A school district's reputation and test scores are a badge of honor for many Bay Area neighborhoods and their homeowners, so with the impending release of the 2007 Base API scores, it's important to understand what they mean relative to the previous year's scores.
The tests and the methodology the California Department of Education (CDE) uses to assess the academic performance of its school districts evolve every year, by what they call the "phase-in of new assessments (indicators) into the API" on page 13 of this 73-page PDF explaining the 2007-2008 performance index.
In order to maintain an apples-to-apples comparison, the CDE uses two metrics: the base API and the next year's growth API, both of which use the same tests. That ties the two scores together for comparison. So, for example, you can see how well your schools have improved by comparing the 2007 Base API scores (from spring 2007) with the 2008 Growth API scores (from spring this year). This 2008 Growth API scores will be released in August.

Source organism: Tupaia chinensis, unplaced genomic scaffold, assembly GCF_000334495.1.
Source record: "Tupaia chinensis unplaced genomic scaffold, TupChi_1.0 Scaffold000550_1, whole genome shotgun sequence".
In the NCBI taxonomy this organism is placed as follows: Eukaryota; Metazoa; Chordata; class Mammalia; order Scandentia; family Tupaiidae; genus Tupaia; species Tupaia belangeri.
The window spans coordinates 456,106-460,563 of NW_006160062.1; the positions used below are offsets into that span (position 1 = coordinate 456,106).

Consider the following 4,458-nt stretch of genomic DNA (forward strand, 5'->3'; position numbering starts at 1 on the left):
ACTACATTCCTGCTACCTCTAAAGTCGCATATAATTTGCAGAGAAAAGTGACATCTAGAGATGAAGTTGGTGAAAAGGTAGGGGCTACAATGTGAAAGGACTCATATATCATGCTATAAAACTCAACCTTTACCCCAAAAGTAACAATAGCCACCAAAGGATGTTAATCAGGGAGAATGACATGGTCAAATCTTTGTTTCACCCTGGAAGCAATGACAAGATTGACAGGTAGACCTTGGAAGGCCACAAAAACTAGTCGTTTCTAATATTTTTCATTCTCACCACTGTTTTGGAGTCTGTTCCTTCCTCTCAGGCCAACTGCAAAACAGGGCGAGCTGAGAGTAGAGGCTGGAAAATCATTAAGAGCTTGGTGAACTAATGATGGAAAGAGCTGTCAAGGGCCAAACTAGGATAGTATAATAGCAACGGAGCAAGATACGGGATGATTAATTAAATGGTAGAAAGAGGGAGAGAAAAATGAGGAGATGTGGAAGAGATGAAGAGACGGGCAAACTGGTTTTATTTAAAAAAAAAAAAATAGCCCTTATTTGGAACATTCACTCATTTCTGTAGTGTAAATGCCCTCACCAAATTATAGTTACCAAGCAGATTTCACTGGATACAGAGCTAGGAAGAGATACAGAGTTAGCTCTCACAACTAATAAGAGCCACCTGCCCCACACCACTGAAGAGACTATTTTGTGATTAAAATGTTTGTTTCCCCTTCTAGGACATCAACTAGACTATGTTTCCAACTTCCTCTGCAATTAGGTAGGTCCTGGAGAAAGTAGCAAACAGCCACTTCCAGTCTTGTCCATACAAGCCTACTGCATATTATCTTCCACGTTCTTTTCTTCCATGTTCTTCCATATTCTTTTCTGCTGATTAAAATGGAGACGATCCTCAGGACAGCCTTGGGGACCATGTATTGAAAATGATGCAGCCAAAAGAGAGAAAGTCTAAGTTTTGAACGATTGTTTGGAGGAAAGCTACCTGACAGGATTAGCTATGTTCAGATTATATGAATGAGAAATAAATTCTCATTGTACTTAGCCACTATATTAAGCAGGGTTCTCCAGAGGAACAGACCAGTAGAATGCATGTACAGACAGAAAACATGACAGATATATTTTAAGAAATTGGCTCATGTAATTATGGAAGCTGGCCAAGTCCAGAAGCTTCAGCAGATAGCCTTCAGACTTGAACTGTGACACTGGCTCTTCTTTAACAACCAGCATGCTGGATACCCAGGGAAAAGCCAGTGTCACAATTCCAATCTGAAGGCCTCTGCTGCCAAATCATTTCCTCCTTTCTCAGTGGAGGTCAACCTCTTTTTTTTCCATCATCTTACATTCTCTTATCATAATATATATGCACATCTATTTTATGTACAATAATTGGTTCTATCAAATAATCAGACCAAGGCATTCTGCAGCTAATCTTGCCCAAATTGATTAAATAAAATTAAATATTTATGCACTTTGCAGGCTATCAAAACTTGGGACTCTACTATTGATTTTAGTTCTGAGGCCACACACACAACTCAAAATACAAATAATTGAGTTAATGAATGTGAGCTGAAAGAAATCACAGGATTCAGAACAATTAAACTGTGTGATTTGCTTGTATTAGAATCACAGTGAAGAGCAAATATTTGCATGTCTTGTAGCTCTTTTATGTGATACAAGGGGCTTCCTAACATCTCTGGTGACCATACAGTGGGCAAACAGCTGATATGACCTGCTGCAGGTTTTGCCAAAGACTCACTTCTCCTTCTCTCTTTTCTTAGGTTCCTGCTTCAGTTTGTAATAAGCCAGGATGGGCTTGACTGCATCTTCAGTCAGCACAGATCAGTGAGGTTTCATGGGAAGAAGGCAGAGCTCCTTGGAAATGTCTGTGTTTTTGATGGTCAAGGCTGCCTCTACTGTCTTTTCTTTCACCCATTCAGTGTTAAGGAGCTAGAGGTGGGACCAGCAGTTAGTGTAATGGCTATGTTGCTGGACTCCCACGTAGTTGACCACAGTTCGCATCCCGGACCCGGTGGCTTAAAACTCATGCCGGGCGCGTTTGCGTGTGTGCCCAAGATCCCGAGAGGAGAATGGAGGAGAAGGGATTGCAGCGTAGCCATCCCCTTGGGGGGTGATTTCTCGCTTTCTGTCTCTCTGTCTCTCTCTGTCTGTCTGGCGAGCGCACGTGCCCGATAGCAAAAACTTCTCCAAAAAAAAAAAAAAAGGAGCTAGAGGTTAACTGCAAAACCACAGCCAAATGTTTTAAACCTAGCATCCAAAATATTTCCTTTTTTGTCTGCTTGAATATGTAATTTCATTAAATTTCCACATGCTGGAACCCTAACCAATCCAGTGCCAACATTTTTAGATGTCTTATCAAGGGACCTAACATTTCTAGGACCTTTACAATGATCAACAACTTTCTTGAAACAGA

Homeowners and buyers shouldn't compare 2006 Base API scores directly with 2007 Base API scores to gauge the direction of their school district. We need to use API growth over a period of time, as in the chart above. An up-and-coming school district will have positive growth scores over several years, and an elite school district should see relatively little change in that same period.
The hypothetical chart above taken from the PDF document could represent a good school district that worked its way to elite status between 2003 and 2004, and for their homeowners, it probably represents the culmination of a lot of community effort and participation in their children's education.